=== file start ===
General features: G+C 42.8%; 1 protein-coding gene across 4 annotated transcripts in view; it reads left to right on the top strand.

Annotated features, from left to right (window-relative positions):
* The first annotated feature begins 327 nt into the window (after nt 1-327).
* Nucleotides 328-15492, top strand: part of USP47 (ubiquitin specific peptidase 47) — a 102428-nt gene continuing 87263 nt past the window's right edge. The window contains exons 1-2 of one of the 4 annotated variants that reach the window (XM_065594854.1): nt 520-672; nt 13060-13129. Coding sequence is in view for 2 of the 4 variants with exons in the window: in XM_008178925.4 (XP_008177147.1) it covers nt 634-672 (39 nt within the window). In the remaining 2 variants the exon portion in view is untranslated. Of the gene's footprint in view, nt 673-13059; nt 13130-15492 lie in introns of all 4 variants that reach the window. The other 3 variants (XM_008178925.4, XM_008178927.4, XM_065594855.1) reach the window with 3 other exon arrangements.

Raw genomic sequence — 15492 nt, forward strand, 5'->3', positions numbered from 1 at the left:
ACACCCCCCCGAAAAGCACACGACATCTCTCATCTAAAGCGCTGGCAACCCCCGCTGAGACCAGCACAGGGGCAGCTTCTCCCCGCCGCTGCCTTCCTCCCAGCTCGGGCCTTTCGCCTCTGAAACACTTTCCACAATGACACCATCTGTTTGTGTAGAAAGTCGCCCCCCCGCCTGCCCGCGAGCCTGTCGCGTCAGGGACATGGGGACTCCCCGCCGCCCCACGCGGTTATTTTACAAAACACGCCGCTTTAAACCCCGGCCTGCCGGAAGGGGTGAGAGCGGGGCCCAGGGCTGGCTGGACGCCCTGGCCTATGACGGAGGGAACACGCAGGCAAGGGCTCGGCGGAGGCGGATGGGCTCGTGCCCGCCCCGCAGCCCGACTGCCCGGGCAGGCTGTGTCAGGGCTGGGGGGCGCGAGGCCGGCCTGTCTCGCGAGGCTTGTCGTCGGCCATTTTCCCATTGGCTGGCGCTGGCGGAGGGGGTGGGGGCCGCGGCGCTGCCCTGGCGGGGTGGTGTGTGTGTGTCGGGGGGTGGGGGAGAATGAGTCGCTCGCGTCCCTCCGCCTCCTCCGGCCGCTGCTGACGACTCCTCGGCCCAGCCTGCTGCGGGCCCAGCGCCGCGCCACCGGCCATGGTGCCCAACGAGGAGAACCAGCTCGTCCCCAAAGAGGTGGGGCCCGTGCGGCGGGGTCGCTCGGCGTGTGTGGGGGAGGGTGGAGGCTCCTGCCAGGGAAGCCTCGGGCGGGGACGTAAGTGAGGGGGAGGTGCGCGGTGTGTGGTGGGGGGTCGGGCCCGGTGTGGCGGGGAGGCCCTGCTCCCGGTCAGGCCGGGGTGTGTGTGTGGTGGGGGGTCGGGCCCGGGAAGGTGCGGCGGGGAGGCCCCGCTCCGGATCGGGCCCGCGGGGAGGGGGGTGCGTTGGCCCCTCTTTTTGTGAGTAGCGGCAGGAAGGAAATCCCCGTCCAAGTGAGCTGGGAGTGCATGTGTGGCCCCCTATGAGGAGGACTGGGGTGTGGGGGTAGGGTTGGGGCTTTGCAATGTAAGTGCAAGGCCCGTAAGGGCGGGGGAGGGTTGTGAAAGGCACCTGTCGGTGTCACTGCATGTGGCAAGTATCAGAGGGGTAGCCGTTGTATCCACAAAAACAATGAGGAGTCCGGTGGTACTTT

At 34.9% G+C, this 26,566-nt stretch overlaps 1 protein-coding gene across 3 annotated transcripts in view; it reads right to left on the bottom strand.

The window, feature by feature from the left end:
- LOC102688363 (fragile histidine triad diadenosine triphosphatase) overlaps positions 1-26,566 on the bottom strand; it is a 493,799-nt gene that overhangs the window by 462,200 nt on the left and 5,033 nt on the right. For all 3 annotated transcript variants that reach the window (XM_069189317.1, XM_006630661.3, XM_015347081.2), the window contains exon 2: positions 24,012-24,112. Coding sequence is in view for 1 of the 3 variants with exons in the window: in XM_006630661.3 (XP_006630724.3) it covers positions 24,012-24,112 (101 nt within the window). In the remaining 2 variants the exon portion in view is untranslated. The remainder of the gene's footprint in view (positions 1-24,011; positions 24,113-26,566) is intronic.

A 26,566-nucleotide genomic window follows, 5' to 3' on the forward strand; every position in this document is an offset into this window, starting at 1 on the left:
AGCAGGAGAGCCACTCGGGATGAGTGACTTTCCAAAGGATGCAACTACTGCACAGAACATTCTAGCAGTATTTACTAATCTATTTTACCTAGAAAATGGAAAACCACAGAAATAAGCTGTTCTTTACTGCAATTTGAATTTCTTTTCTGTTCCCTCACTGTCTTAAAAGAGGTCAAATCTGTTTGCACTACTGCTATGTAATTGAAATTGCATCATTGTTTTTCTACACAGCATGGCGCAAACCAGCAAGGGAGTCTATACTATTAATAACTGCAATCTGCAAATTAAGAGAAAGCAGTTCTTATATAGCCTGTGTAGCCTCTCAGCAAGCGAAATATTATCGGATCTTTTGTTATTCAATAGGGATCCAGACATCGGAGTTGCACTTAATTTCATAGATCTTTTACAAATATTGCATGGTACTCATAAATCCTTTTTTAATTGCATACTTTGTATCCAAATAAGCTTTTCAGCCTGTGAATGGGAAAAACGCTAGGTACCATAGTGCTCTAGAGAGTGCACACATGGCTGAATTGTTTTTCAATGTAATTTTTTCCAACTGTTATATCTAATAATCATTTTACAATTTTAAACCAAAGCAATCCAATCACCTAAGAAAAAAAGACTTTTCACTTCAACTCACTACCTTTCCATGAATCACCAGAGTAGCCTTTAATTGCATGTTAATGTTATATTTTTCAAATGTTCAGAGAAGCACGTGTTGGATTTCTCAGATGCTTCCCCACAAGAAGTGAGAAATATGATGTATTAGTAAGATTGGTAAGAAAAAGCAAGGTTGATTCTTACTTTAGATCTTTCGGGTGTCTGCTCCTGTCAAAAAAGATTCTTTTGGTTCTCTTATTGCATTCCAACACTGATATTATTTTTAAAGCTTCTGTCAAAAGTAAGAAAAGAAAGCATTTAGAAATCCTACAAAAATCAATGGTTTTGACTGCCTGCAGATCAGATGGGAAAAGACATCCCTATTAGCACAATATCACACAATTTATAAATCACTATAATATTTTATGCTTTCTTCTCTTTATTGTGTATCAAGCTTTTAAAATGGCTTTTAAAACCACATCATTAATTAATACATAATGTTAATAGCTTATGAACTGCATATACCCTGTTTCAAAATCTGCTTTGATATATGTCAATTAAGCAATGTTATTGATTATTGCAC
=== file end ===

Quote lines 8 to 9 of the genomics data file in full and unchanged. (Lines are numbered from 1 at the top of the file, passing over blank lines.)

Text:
The window, feature by feature from the left end:
- LOC102688363 (fragile histidine triad diadenosine triphosphatase) overlaps positions 1-26,566 on the bottom strand; it is a 493,799-nt gene that overhangs the window by 462,200 nt on the left and 5,033 nt on the right. For all 3 annotated transcript variants that reach the window (XM_069189317.1, XM_006630661.3, XM_015347081.2), the window contains exon 2: positions 24,012-24,112. Coding sequence is in view for 1 of the 3 variants with exons in the window: in XM_006630661.3 (XP_006630724.3) it covers positions 24,012-24,112 (101 nt within the window). In the remaining 2 variants the exon portion in view is untranslated. The remainder of the gene's footprint in view (positions 1-24,011; positions 24,113-26,566) is intronic.